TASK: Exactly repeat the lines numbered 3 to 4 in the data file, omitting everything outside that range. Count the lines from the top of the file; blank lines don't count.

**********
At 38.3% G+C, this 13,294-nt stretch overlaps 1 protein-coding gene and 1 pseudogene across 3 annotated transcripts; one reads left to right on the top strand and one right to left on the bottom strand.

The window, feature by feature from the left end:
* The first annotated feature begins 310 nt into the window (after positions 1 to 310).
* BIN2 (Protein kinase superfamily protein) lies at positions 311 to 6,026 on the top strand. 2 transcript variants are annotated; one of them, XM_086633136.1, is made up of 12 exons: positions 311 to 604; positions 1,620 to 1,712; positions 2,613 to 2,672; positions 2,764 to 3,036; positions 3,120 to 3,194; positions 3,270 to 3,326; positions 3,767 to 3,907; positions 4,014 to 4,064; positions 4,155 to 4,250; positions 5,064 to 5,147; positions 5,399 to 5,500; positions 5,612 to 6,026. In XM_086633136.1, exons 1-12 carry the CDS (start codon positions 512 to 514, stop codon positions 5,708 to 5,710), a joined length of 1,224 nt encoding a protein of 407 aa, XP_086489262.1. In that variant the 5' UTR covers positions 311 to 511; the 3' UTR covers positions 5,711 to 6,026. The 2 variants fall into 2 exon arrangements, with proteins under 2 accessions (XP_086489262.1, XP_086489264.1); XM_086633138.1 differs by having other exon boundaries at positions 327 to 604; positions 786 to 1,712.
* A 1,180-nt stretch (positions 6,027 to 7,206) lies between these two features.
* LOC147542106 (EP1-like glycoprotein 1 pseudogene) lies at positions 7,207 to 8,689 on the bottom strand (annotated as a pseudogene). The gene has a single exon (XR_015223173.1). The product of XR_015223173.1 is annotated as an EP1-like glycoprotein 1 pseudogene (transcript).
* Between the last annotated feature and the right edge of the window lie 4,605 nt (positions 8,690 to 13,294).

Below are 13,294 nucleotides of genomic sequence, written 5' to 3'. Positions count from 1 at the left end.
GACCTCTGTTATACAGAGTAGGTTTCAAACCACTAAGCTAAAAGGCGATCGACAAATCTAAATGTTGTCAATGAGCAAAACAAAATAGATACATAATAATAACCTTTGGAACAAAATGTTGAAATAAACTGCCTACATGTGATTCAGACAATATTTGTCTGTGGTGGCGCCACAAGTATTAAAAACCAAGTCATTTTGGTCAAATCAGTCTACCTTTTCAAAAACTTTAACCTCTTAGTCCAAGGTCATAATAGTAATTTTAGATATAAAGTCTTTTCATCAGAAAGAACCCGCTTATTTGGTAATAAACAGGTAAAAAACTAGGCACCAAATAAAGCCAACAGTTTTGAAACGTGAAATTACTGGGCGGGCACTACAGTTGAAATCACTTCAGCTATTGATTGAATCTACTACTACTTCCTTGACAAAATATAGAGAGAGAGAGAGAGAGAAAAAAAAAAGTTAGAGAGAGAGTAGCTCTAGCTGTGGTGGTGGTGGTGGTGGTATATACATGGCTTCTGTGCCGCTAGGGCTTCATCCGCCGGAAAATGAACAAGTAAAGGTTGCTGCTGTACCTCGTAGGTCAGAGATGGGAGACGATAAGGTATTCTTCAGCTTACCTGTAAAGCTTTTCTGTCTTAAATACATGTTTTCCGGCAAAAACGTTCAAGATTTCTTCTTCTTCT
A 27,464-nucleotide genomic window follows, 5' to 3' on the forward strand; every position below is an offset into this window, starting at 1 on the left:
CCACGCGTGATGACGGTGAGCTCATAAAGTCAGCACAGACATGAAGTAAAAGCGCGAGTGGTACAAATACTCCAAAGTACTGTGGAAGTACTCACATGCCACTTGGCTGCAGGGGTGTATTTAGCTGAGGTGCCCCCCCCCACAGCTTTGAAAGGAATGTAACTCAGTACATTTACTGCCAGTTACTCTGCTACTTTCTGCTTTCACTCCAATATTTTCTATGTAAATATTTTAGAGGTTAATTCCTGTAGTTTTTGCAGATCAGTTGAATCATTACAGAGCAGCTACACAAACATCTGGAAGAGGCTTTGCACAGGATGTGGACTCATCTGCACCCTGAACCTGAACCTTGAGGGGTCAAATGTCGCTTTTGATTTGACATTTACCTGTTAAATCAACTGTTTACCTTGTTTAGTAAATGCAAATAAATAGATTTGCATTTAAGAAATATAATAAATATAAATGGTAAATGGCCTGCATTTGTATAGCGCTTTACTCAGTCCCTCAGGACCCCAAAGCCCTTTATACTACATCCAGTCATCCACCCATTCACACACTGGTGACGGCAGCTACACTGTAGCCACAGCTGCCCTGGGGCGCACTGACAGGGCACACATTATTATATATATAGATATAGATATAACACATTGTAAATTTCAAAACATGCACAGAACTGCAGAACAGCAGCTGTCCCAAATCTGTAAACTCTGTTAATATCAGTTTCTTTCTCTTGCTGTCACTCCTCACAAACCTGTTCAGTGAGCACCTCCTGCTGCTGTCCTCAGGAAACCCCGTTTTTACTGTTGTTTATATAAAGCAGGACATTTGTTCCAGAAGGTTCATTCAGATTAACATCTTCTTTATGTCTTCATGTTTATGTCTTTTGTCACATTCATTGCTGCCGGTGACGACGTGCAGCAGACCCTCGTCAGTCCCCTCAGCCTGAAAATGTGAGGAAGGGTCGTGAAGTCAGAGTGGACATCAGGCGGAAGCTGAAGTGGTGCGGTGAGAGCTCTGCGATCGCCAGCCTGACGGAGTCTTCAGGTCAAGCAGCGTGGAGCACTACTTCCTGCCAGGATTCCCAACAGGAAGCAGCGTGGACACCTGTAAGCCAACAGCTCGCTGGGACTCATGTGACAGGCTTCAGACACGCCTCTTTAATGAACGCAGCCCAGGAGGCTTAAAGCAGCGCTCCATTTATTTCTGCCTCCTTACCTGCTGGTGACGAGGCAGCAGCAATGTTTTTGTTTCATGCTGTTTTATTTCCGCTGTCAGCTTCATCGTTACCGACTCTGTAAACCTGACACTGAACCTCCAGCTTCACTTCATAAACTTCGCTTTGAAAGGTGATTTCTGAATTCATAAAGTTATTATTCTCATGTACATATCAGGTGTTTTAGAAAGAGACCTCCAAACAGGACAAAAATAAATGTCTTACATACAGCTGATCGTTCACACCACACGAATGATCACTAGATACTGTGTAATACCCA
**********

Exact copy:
* The first annotated feature begins 310 nt into the window (after positions 1 to 310).
* BIN2 (Protein kinase superfamily protein) lies at positions 311 to 6,026 on the top strand. 2 transcript variants are annotated; one of them, XM_086633136.1, is made up of 12 exons: positions 311 to 604; positions 1,620 to 1,712; positions 2,613 to 2,672; positions 2,764 to 3,036; positions 3,120 to 3,194; positions 3,270 to 3,326; positions 3,767 to 3,907; positions 4,014 to 4,064; positions 4,155 to 4,250; positions 5,064 to 5,147; positions 5,399 to 5,500; positions 5,612 to 6,026. In XM_086633136.1, exons 1-12 carry the CDS (start codon positions 512 to 514, stop codon positions 5,708 to 5,710), a joined length of 1,224 nt encoding a protein of 407 aa, XP_086489262.1. In that variant the 5' UTR covers positions 311 to 511; the 3' UTR covers positions 5,711 to 6,026. The 2 variants fall into 2 exon arrangements, with proteins under 2 accessions (XP_086489262.1, XP_086489264.1); XM_086633138.1 differs by having other exon boundaries at positions 327 to 604; positions 786 to 1,712.